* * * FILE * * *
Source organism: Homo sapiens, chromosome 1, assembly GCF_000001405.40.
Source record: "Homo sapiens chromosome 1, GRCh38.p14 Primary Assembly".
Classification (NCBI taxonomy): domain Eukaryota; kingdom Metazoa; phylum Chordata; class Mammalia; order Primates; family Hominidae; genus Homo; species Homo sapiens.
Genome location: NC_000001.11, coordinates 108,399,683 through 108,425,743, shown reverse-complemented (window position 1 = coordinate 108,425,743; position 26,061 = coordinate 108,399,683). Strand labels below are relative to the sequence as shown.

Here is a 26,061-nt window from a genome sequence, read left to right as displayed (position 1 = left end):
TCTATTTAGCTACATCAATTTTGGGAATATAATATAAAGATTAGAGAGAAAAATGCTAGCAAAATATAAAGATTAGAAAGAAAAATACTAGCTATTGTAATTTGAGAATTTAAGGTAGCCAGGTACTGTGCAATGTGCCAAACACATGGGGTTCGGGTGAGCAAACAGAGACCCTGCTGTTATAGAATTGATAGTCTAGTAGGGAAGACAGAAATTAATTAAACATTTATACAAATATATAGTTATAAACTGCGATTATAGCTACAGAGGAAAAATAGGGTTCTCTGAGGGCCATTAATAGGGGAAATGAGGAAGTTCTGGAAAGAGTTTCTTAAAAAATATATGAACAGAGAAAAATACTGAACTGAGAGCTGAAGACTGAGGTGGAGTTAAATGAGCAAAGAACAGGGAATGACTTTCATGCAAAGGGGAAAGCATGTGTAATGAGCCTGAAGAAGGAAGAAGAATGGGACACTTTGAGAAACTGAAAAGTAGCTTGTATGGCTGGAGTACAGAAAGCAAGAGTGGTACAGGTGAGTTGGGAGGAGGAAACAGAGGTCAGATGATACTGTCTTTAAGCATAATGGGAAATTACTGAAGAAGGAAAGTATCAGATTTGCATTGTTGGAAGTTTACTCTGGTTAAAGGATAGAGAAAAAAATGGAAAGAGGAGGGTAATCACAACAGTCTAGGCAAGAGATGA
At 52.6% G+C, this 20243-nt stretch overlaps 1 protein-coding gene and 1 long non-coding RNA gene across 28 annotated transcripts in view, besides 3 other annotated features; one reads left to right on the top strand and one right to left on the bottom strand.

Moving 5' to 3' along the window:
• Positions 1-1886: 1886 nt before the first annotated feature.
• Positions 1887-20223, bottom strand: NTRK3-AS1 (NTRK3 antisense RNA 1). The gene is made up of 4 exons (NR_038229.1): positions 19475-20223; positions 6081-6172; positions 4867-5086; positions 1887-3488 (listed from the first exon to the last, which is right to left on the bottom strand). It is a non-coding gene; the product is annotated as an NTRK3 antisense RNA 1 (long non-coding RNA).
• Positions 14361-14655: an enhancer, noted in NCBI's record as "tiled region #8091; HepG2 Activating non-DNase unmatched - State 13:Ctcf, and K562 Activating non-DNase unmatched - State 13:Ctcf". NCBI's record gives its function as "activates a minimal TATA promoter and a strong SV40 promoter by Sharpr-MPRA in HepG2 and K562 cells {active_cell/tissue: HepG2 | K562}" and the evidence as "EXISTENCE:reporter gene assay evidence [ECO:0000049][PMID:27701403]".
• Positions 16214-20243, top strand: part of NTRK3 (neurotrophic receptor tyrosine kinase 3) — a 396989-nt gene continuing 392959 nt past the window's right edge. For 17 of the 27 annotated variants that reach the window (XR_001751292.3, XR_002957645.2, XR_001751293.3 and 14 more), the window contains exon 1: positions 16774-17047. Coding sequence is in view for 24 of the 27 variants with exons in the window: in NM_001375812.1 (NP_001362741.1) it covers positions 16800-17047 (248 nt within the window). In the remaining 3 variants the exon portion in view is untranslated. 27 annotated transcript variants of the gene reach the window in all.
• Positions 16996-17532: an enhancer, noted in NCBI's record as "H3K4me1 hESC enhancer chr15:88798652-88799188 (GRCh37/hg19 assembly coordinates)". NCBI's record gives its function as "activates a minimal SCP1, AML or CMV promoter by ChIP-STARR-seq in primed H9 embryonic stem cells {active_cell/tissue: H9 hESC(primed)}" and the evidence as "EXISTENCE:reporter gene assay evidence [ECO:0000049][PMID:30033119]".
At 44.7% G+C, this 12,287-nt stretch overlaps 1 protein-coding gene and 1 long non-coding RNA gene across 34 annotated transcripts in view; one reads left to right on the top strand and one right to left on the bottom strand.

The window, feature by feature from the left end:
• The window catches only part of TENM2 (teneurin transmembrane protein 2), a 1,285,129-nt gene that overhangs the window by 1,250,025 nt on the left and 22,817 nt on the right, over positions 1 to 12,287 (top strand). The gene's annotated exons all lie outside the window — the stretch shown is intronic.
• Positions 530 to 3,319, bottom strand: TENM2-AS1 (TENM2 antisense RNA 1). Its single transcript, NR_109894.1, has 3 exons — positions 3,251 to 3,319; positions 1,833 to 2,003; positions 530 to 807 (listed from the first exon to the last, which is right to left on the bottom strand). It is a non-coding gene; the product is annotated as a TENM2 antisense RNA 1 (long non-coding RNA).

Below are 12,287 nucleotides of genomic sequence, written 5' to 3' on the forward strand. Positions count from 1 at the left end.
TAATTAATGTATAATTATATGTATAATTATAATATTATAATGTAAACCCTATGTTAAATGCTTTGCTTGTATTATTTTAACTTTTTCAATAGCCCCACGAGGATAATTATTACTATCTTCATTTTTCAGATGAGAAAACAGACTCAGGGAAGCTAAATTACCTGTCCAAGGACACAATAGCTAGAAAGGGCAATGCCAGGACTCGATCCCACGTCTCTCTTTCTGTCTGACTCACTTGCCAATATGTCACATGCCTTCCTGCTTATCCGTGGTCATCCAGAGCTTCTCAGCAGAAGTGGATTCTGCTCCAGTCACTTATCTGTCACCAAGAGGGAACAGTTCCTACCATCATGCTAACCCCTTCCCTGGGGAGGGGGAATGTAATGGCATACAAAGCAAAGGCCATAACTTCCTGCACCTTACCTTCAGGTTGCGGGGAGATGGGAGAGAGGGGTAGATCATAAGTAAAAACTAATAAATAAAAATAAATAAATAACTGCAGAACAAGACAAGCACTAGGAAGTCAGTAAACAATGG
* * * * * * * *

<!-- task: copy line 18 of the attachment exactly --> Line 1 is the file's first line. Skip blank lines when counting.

Below are 12,287 nucleotides of genomic sequence, written 5' to 3' on the forward strand. Positions count from 1 at the left end.